East Africa goes for two oil pipelines despite low crude volumes
By Macharia Kamau | April 13th 2021
There is perhaps no going back for Kenya and Uganda, with the two countries bent on taking different routes in building a crude oil pipeline. This is despite consensus that one project could hugely benefit from economies of scale compared to two.
The move follows Sunday’s signing of agreements between Uganda, Tanzania and Total Oil, which paves way for the construction of the crude oil pipeline that will stretch from Hoima in Western Uganda, where the oil fields are located to the Port of Tanga on the Tanzanian coast.
Total Oil, which is the operator of the Ugandan oil blocks, now gets the go-ahead to start giving contracts for the construction of the pipeline.
The deal moves Uganda closer to becoming an oil producer as well as an exporter. In a joint communique issued on Sunday, Uganda and Tanzania said “the companies can now launch the East African Crude Oil Pipeline (EACOP) project and award the main engineering, procurement and construction contracts.”
The Sh380 billion ($3.5 billion) EACOP from Hoima to Tanga port is expected to raise the profile of Tanzania’s central transport corridor.
It will possibly weaken Kenya’s Lamu Port South Sudan Ethiopia (Lapsset) transport corridor.
There had been plans to build a joint pipeline between Kenya and Uganda that would start in Western Uganda, traverse through Lokichar to Lamu Port. Uganda however ditched Kenya for Tanzania to put up the 1,445-kilometre pipeline.
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Kenya has in the recent past insisted that it was always going to build a pipeline, irrespective of what happens between Uganda and Tanzania.
When Uganda was on board, the Kenya pipeline – which will be a key feature for Lapsset Corridor – was more attractive. It was expected to enable the two countries to enjoy the economies of scale in the construction phase as well as its operations.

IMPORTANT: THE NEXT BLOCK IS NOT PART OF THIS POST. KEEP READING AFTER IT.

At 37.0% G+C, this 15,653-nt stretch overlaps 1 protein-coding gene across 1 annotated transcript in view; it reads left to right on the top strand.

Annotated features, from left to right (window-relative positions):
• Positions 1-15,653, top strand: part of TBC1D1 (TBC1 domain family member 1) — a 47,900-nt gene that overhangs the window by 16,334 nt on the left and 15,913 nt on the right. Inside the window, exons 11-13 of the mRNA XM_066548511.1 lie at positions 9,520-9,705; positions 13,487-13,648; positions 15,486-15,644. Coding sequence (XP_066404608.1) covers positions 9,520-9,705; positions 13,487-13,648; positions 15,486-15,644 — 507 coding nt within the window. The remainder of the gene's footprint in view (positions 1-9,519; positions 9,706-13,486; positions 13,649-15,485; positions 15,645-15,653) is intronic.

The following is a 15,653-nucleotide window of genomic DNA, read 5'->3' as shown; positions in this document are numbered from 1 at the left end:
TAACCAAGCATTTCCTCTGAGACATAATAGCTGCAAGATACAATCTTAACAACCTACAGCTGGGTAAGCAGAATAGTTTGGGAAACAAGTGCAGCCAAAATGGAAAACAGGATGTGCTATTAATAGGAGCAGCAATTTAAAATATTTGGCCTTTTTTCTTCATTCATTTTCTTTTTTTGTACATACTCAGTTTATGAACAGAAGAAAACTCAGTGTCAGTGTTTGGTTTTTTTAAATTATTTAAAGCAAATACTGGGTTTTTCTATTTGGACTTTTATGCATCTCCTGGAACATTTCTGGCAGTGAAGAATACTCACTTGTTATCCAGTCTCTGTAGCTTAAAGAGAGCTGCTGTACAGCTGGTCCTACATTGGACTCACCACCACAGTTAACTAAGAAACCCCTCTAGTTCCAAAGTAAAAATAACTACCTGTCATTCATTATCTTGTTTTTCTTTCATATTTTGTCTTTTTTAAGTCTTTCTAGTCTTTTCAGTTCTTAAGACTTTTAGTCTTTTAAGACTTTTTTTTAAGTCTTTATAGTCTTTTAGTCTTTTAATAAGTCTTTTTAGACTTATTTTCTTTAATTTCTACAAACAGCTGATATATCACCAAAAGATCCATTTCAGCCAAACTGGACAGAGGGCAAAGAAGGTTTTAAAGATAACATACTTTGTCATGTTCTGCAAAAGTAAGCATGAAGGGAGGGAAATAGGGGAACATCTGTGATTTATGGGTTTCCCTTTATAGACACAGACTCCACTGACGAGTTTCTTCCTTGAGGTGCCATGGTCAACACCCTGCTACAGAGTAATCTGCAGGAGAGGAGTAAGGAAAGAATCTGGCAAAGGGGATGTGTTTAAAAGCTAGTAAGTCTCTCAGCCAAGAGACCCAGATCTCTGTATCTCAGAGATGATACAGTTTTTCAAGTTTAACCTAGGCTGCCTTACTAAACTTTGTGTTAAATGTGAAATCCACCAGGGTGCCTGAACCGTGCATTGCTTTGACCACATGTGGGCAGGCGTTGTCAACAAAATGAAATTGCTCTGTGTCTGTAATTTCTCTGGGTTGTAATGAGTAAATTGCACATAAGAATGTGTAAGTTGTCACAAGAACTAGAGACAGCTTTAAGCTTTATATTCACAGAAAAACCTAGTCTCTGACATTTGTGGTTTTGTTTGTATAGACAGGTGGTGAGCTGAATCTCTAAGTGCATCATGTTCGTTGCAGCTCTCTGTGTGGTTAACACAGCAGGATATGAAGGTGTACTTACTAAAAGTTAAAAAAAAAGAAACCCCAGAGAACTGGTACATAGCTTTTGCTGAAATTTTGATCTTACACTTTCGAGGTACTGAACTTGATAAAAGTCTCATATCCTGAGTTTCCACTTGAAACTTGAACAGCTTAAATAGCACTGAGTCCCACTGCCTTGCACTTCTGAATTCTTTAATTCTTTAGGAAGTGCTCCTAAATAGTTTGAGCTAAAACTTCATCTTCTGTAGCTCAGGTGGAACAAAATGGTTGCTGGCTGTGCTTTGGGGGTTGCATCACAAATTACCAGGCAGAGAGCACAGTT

“Kenya, of course, is a brother country, just like Tanzania. However, historically, there is this unique role of Tanzania,” said Ugandan President Yoweri Museveni, in reference to the role that Tanzania played in the country’s regime change by helping topple Idi Amin in the 1980s.
He spoke on Sunday when Total Oil and the two countries signed the agreement. Diverting the pipeline to Tanzania was dramatic and at one point saw Kenya senior Energy Ministry officials including the Cabinet Secretary Charles Keter and Principal Secretary Joseph Njoroge denied entry into Tanzania and their passports confiscated.
The energy ministry officials – which then had the expanded mandate of energy and petroleum – was to accompany their Ugandans counterparts on an inspection tour of the facilities that the crude oil pipeline would use.
Despite the need to ‘repay’ Tanzania for what former President Julius Nyerere did in the 1980s to help Museveni ascend to power, the Ugandan President also noted that routing Uganda’s oil through Kenya would have been more expensive.
Tanzania had given tax concessions, which Museveni noted would keep the tariff charged on oil companies to use the pipeline low.
The oil companies are expected to pay Sh1,430 ($13.03) to move a barrel of crude oil from Hoima to Tanga, in comparison to a projected Sh1,722 ($15.8) per barrel they would have paid to move it through the Lokichar-Lamu Route.
Tanzania had also noted the high cost of land acquisition in Kenya that may have pushed up the cost of construction while Total Oil had cited the security risk due to Lamu’s proximity with Somalia.